Sunday 25 May 2008

800 From 9000? What of the 700?

The Church of England has, roughly speaking, about 9000 clergy still, with vacancies arising not being filled and in fact much left hanging and merging. Out of this, the Bishop of Ebbsfleet, one of those bishops who has grown wings, is quoted as saying that 800 could leave the Church of England if women are made bishops and there is no proper provision made for them.

According to the Daily Telegraph, around fifty Anglican bishops huddled at Market Bosworth (sounds like they're having a civil war - oops, they are, sort of) decided by small majority not to make a structural provision for clergy dissenters from women bishops. They would also end current arrangements that allow parishes to reject having women clergy.

Structural arrangements for male only bishops would involve two dioceses in Canterbury and one in York, sort of escape arrangements on a non-geographical basis. So an actual geographical diocese might end up like one of those holey (not holy) cheeses where the holes are filled by the male only diocese.

The non-geographical diocese would be pure, free of the pollutant of women in clergy dress, and free of women saying eucharistic prayers, free of women holding hands above the heads of other men and women as they consecrate and priest others.

Except they would not be, because they would all rise up the chain to the Archbishops of York and Canterbury both of whom will have consecrated women - and indeed could be women.

Once again the Archbishop of Canterbury has backed the conserving horse. According to the same report, he argued for proper provision for these men on the principle of promises made and keeping people in.

Bishop Pete Broadbent put on Fulcrum his view that:

My skin feeling is that Synod will coalesce around the mandatory transfer option [option 4] (which is not a million miles from TEA). But we will have to debate and vote down the simple statutory options favoured by WATCH, and the alternative structural provisions favoured by FiF.

Later on, elsewhere (the debates got a bit cross-threaded) he wrote:

Whether you like it or not, we made commitments to those opposed back in 1993. Any provision has to take account of those commitments. I want to see women bishops - preferably tomorrow! - but I'm not prepared, unlike the liberals, to sell the conservative catholics and evangelicals down the river. So there's a straightforward choice. Go with legislation that will make provision for them, or exclude them. Now, if the women are saying that they won't countenance such legislation, so be it. Synod needs a majority in all three houses. If the House of Bishops bring legislation with arrangements for transfer to the Synod, it may well be that it will be voted down in the House of Clergy. If arrangements with a code of practice alone are put forward, that won't carry the Synod either. And only a minority want a separate province or diocese. So that won't get through either.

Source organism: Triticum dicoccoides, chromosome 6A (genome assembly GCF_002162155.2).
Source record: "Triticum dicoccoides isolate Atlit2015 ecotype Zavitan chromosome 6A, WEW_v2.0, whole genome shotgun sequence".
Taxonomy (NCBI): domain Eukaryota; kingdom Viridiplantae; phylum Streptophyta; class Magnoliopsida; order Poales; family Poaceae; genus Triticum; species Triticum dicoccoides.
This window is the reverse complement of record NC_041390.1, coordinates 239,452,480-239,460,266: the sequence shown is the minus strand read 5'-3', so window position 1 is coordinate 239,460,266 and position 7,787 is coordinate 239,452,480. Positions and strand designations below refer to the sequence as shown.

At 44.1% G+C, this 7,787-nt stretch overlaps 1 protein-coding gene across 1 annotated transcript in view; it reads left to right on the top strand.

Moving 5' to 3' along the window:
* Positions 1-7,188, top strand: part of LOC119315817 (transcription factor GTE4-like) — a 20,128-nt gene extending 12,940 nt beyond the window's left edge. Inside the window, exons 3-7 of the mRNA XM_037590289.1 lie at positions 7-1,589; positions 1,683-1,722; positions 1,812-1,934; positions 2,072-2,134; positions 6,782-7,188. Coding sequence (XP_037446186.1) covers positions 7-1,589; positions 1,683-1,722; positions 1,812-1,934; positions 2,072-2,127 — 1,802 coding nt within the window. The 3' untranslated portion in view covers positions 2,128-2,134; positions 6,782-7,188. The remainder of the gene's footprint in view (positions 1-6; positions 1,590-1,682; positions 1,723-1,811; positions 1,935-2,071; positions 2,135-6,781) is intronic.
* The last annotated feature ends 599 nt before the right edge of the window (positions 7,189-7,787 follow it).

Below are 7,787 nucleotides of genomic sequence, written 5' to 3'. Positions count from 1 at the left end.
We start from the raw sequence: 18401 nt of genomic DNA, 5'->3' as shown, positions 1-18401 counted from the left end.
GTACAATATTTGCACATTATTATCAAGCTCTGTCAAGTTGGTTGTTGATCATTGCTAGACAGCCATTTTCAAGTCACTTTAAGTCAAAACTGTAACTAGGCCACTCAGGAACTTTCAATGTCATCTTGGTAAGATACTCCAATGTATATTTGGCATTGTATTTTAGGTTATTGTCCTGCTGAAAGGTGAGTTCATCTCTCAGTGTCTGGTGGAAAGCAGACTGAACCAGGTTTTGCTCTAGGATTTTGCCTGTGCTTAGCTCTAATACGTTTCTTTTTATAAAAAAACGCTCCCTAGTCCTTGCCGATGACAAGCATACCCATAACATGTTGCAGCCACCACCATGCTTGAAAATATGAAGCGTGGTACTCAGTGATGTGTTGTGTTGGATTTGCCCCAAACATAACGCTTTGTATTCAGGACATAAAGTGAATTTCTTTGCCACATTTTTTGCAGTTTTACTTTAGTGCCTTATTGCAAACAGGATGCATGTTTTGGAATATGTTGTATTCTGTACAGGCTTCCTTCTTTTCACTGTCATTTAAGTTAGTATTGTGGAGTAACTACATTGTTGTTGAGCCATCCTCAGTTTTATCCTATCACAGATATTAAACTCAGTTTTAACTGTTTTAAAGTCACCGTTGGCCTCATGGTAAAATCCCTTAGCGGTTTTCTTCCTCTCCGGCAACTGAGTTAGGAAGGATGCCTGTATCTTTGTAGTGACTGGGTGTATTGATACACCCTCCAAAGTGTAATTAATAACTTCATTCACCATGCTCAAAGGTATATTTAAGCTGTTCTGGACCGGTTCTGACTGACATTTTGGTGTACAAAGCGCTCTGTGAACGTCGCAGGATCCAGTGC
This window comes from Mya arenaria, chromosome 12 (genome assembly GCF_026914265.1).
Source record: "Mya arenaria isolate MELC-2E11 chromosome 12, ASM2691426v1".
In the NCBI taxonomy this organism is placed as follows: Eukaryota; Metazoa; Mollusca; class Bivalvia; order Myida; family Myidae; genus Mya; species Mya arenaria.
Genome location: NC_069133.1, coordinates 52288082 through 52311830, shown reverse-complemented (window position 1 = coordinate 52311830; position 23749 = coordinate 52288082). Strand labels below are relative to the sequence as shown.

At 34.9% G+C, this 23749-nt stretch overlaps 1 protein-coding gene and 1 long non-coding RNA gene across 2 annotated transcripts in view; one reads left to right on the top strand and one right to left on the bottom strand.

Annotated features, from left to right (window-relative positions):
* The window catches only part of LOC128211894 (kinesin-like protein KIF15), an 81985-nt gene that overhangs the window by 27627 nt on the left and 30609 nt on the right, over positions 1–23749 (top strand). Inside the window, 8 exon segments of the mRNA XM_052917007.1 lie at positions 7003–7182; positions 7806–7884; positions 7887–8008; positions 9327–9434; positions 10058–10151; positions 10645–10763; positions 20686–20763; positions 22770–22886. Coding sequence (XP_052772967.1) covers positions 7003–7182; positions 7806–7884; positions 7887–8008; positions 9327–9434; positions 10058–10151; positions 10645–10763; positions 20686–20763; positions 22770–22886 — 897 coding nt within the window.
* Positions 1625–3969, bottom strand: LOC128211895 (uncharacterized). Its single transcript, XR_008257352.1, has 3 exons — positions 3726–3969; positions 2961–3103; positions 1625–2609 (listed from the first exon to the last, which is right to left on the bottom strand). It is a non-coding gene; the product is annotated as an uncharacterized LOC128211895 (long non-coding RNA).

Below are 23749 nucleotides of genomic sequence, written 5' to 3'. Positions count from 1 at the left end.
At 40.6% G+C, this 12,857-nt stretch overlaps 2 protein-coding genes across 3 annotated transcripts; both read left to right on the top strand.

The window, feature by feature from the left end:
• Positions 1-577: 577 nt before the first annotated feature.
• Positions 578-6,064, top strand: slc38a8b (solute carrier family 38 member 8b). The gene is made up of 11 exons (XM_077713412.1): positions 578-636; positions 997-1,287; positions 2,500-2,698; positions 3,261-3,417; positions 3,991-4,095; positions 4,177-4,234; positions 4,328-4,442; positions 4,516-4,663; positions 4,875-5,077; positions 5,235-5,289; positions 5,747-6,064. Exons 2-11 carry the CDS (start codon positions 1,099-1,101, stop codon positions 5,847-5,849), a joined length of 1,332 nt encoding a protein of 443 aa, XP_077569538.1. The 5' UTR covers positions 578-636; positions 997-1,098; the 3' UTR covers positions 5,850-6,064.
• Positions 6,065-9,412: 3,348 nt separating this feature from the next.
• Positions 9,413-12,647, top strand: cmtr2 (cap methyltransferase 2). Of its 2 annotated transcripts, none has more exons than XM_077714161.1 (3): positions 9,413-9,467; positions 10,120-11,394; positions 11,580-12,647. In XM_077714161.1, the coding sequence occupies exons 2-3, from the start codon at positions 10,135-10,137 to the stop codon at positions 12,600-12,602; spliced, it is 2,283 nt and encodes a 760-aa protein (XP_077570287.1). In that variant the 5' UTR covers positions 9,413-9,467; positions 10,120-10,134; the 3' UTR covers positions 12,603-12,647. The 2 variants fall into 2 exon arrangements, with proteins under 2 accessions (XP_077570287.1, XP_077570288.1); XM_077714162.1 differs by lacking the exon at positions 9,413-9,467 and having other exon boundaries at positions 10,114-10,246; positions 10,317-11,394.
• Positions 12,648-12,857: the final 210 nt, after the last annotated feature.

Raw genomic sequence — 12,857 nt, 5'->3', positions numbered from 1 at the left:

So - back to the issue at hand. If neither the women nor the ultra conservatives will accept a compromise, we shall have to find another way through.

At this point, not unlike many people, when reading the Manchester Report I get terribly confused. There is a variation four that is within existing structures. Apparently legislation would transfer from the diocesan bishop to a complementary bishop oversight of parishes and priests wanting purity from women bishops, male priests ordained by women bishops, or male bishops who ordain women to the priesthood and episcopate. Those rights that parishes have already to decline the ministry of women priests would continue. I think this is what Pete Broadbent referred to, but this report is an exercise in getting lost in detail.

So 800 may leave. I don't believe it. Nevertheless 700 women clergy - half of them - did petition for a straight adoption of bishops male and female.

Promises? How long for: for this generation, forever? A House of Commons vote cannot bind a future House of Commons vote. So it is with a Synod. Perhaps there ought to be residual arrangements for some to continue on - but no one new, no one else.

Separate dioceses would not work: and if they were ever instituted they would be bolt-holes for all sorts of malcontents and GAFCON-like people. These do seem to be dead in the water, however.

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